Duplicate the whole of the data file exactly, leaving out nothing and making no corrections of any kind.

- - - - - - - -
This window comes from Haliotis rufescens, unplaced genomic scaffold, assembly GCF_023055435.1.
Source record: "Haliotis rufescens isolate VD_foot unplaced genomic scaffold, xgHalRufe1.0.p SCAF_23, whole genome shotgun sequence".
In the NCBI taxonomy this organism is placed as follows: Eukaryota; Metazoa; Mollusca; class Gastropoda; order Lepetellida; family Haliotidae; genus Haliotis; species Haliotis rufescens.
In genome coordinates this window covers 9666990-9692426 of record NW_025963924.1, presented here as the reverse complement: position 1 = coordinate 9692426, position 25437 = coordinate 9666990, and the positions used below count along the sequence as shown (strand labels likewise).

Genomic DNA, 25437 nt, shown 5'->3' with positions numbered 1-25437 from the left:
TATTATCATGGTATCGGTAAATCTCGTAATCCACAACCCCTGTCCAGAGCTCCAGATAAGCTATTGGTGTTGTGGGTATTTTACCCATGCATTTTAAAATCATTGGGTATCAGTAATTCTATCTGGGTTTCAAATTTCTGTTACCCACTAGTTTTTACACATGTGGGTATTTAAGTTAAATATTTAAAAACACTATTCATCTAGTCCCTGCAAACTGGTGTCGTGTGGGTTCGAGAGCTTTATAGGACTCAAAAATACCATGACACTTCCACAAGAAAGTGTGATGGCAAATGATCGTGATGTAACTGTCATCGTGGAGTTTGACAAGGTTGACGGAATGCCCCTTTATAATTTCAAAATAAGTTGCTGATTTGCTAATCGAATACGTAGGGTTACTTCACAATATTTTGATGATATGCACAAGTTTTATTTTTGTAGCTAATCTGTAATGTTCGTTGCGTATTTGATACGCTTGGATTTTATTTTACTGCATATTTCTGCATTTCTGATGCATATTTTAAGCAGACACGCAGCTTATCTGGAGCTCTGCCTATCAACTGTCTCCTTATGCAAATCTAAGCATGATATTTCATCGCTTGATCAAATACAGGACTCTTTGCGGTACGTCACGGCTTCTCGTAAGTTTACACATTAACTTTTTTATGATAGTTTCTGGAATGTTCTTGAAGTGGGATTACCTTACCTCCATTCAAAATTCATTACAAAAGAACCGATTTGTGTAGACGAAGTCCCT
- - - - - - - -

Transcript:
This window comes from Haliotis rufescens, unplaced genomic scaffold, assembly GCF_023055435.1.
Source record: "Haliotis rufescens isolate VD_foot unplaced genomic scaffold, xgHalRufe1.0.p SCAF_23, whole genome shotgun sequence".
In the NCBI taxonomy this organism is placed as follows: Eukaryota; Metazoa; Mollusca; class Gastropoda; order Lepetellida; family Haliotidae; genus Haliotis; species Haliotis rufescens.
In genome coordinates this window covers 9666990-9692426 of record NW_025963924.1, presented here as the reverse complement: position 1 = coordinate 9692426, position 25437 = coordinate 9666990, and the positions used below count along the sequence as shown (strand labels likewise).

Genomic DNA, 25437 nt, shown 5'->3' with positions numbered 1-25437 from the left:
TATTATCATGGTATCGGTAAATCTCGTAATCCACAACCCCTGTCCAGAGCTCCAGATAAGCTATTGGTGTTGTGGGTATTTTACCCATGCATTTTAAAATCATTGGGTATCAGTAATTCTATCTGGGTTTCAAATTTCTGTTACCCACTAGTTTTTACACATGTGGGTATTTAAGTTAAATATTTAAAAACACTATTCATCTAGTCCCTGCAAACTGGTGTCGTGTGGGTTCGAGAGCTTTATAGGACTCAAAAATACCATGACACTTCCACAAGAAAGTGTGATGGCAAATGATCGTGATGTAACTGTCATCGTGGAGTTTGACAAGGTTGACGGAATGCCCCTTTATAATTTCAAAATAAGTTGCTGATTTGCTAATCGAATACGTAGGGTTACTTCACAATATTTTGATGATATGCACAAGTTTTATTTTTGTAGCTAATCTGTAATGTTCGTTGCGTATTTGATACGCTTGGATTTTATTTTACTGCATATTTCTGCATTTCTGATGCATATTTTAAGCAGACACGCAGCTTATCTGGAGCTCTGCCTATCAACTGTCTCCTTATGCAAATCTAAGCATGATATTTCATCGCTTGATCAAATACAGGACTCTTTGCGGTACGTCACGGCTTCTCGTAAGTTTACACATTAACTTTTTTATGATAGTTTCTGGAATGTTCTTGAAGTGGGATTACCTTACCTCCATTCAAAATTCATTACAAAAGAACCGATTTGTGTAGACGAAGTCCCT